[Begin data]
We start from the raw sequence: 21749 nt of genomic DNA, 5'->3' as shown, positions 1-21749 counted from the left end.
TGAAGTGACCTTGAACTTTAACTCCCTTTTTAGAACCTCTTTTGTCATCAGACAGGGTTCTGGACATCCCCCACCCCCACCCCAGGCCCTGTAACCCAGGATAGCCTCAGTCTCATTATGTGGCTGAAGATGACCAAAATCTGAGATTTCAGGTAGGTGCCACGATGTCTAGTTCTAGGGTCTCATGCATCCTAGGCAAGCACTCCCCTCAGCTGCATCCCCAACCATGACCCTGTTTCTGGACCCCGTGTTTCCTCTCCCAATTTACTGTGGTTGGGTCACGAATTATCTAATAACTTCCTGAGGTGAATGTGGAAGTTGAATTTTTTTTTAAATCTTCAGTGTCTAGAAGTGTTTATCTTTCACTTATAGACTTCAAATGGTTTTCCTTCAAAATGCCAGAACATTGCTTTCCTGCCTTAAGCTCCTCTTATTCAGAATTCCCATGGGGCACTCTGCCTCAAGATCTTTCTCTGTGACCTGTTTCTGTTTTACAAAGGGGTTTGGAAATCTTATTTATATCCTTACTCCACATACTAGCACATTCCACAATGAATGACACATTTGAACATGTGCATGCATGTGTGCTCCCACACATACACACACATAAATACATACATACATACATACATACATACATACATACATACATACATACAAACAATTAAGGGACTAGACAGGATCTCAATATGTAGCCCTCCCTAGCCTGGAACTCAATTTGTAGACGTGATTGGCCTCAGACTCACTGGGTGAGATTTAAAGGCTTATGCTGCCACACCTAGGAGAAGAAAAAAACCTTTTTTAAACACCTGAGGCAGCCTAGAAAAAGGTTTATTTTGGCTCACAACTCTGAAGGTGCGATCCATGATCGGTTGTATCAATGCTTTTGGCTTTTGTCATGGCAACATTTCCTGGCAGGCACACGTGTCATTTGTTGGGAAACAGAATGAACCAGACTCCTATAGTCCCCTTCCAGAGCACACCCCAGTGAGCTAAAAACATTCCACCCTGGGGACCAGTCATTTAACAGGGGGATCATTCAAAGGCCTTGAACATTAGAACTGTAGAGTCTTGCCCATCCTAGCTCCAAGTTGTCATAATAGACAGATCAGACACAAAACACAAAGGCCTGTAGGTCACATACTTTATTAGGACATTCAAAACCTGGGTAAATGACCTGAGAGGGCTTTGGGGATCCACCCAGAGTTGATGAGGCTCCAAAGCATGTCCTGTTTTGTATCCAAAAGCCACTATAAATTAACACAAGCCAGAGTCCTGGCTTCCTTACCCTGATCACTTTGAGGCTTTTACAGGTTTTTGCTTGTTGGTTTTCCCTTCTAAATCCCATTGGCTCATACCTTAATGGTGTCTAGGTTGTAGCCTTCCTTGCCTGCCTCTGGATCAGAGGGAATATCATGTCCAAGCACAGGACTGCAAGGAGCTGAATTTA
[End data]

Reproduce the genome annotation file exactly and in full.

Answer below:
We start from the raw sequence: 21749 nt of genomic DNA, 5'->3' as shown, positions 1-21749 counted from the left end.
TGAAGTGACCTTGAACTTTAACTCCCTTTTTAGAACCTCTTTTGTCATCAGACAGGGTTCTGGACATCCCCCACCCCCACCCCAGGCCCTGTAACCCAGGATAGCCTCAGTCTCATTATGTGGCTGAAGATGACCAAAATCTGAGATTTCAGGTAGGTGCCACGATGTCTAGTTCTAGGGTCTCATGCATCCTAGGCAAGCACTCCCCTCAGCTGCATCCCCAACCATGACCCTGTTTCTGGACCCCGTGTTTCCTCTCCCAATTTACTGTGGTTGGGTCACGAATTATCTAATAACTTCCTGAGGTGAATGTGGAAGTTGAATTTTTTTTTAAATCTTCAGTGTCTAGAAGTGTTTATCTTTCACTTATAGACTTCAAATGGTTTTCCTTCAAAATGCCAGAACATTGCTTTCCTGCCTTAAGCTCCTCTTATTCAGAATTCCCATGGGGCACTCTGCCTCAAGATCTTTCTCTGTGACCTGTTTCTGTTTTACAAAGGGGTTTGGAAATCTTATTTATATCCTTACTCCACATACTAGCACATTCCACAATGAATGACACATTTGAACATGTGCATGCATGTGTGCTCCCACACATACACACACATAAATACATACATACATACATACATACATACATACATACATACATACATACAAACAATTAAGGGACTAGACAGGATCTCAATATGTAGCCCTCCCTAGCCTGGAACTCAATTTGTAGACGTGATTGGCCTCAGACTCACTGGGTGAGATTTAAAGGCTTATGCTGCCACACCTAGGAGAAGAAAAAAACCTTTTTTAAACACCTGAGGCAGCCTAGAAAAAGGTTTATTTTGGCTCACAACTCTGAAGGTGCGATCCATGATCGGTTGTATCAATGCTTTTGGCTTTTGTCATGGCAACATTTCCTGGCAGGCACACGTGTCATTTGTTGGGAAACAGAATGAACCAGACTCCTATAGTCCCCTTCCAGAGCACACCCCAGTGAGCTAAAAACATTCCACCCTGGGGACCAGTCATTTAACAGGGGGATCATTCAAAGGCCTTGAACATTAGAACTGTAGAGTCTTGCCCATCCTAGCTCCAAGTTGTCATAATAGACAGATCAGACACAAAACACAAAGGCCTGTAGGTCACATACTTTATTAGGACATTCAAAACCTGGGTAAATGACCTGAGAGGGCTTTGGGGATCCACCCAGAGTTGATGAGGCTCCAAAGCATGTCCTGTTTTGTATCCAAAAGCCACTATAAATTAACACAAGCCAGAGTCCTGGCTTCCTTACCCTGATCACTTTGAGGCTTTTACAGGTTTTTGCTTGTTGGTTTTCCCTTCTAAATCCCATTGGCTCATACCTTAATGGTGTCTAGGTTGTAGCCTTCCTTGCCTGCCTCTGGATCAGAGGGAATATCATGTCCAAGCACAGGACTGCAAGGAGCTGAATTTA